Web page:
Beyond these benefits to adaptive federalism, environmental scholars have paid less attention to how subnational policies can produce coordination benefits beyond any individual state's borders and what impact this has on federalism discussions. To take an example related to renewable energy, harmonized RPS standards across individual states produce spillover benefits for renewable project developers and others in the financing and contracting process. (10) Planning for and allocating the costs of multistate project infrastructure such as transmission and power grid reliability also produces important benefits for renewable power projects, regardless of any particular jurisdiction. (11) Of course, there are always positive externalities to the policy diffusion related to subnational innovation, but the coordination benefits I describe transcend the diffusion of ideas.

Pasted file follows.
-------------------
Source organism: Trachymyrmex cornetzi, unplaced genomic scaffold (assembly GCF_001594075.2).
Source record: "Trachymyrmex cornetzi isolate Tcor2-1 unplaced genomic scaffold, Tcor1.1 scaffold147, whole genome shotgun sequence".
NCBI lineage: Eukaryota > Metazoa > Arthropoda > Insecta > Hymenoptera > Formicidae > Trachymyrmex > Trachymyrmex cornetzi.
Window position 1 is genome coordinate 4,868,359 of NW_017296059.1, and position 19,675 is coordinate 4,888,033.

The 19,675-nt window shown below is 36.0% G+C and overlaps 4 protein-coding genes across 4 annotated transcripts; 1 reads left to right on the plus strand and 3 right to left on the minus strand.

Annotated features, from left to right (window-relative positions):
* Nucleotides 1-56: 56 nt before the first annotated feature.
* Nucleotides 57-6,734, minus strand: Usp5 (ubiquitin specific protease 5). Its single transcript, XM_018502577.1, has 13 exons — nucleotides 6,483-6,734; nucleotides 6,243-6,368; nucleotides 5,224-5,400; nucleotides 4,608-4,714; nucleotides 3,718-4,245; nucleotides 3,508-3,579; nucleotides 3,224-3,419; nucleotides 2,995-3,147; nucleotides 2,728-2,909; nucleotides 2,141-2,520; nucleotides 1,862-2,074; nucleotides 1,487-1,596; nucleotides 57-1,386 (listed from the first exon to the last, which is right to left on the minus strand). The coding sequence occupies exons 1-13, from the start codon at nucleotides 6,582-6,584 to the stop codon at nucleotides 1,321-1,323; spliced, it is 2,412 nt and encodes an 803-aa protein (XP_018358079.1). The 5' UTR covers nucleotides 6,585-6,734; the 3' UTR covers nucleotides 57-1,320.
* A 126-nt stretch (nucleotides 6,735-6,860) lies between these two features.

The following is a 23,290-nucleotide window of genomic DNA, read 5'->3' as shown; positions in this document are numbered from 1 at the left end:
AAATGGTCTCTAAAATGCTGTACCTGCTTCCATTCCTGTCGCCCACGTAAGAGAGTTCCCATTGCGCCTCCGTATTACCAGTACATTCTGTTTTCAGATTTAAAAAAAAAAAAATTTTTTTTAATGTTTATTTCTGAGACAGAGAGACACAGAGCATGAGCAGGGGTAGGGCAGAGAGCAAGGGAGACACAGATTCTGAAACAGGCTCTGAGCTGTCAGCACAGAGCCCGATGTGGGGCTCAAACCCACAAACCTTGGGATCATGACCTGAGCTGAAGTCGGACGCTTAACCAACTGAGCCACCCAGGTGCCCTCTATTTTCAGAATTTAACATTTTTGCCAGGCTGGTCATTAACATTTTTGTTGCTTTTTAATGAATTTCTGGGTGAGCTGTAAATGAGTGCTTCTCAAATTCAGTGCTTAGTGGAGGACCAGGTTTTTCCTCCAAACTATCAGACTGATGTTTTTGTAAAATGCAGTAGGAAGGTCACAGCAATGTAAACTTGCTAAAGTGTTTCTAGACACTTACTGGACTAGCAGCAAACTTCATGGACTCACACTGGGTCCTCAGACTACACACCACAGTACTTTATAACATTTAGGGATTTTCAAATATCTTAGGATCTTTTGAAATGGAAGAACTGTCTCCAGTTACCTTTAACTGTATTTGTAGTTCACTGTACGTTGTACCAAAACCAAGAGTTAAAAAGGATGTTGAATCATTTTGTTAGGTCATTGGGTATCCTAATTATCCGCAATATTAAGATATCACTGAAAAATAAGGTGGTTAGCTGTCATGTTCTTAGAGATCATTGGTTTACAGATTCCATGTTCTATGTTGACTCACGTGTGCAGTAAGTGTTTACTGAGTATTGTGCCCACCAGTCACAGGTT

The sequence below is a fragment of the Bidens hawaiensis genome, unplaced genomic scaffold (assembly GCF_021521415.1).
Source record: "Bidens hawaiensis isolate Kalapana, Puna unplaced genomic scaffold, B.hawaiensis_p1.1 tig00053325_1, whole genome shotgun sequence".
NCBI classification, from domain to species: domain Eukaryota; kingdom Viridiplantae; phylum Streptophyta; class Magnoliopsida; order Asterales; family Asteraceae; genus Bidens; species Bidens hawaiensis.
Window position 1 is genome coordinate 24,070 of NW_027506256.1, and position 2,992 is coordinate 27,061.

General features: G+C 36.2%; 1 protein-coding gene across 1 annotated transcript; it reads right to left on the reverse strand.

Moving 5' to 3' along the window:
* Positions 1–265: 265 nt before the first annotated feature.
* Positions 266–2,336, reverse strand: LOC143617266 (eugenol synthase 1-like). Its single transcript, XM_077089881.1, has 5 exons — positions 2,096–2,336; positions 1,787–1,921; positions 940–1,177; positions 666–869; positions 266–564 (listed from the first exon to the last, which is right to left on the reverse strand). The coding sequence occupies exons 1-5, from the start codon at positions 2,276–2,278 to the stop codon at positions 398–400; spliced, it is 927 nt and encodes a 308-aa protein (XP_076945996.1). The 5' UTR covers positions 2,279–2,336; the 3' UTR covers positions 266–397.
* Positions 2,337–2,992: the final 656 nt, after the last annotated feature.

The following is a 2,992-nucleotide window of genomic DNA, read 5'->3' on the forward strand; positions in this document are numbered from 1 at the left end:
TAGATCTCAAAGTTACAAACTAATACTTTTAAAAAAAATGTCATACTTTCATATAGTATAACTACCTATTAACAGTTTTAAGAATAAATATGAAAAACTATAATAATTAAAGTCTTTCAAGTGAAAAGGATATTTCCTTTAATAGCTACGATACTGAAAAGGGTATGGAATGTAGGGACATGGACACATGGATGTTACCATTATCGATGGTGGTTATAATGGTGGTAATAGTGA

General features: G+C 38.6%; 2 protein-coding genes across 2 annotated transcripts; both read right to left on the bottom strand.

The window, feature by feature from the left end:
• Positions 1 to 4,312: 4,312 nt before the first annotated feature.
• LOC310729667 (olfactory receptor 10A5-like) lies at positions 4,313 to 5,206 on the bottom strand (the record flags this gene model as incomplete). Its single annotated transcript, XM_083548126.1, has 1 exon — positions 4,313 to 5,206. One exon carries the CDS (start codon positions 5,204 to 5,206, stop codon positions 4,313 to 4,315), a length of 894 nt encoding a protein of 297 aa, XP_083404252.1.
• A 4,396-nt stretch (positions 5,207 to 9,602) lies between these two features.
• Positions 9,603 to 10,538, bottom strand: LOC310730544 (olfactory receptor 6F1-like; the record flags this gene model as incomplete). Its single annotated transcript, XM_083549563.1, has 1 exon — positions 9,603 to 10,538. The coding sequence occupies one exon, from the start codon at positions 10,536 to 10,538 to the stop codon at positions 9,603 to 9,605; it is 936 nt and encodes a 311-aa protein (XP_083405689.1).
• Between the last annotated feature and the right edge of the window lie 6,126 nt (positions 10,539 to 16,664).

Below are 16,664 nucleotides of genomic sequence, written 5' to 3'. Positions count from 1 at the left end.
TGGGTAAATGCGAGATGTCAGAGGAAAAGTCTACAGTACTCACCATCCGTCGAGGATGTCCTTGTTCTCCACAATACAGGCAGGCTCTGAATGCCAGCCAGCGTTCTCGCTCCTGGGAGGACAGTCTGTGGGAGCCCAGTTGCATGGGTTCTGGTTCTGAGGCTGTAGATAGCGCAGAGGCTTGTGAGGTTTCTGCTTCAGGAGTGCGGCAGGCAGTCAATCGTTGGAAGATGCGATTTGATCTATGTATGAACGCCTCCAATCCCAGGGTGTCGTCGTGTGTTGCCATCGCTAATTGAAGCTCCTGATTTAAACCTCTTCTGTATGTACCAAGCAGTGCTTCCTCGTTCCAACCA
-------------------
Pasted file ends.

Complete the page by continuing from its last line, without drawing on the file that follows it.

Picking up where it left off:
This Article argues that, in many public goods contexts, that there are externalities that go beyond experimentation itself--benefits (and sometimes even costs) that receive almost no attention in the federalism literature. In contexts where adaptation produces positive policy externalities, federalism is challenged to account for the possibility that individual states can just as readily take positions that hobble or thwart the production of public goods as they can promote them. Specifically, the analysis of this Article explores whether there should be limits on a state or other subnational unit of government acting independently when this stands in the way of other states creating coordination benefits from an adaptive federalism program such as climate change or sustainable energy initiatives.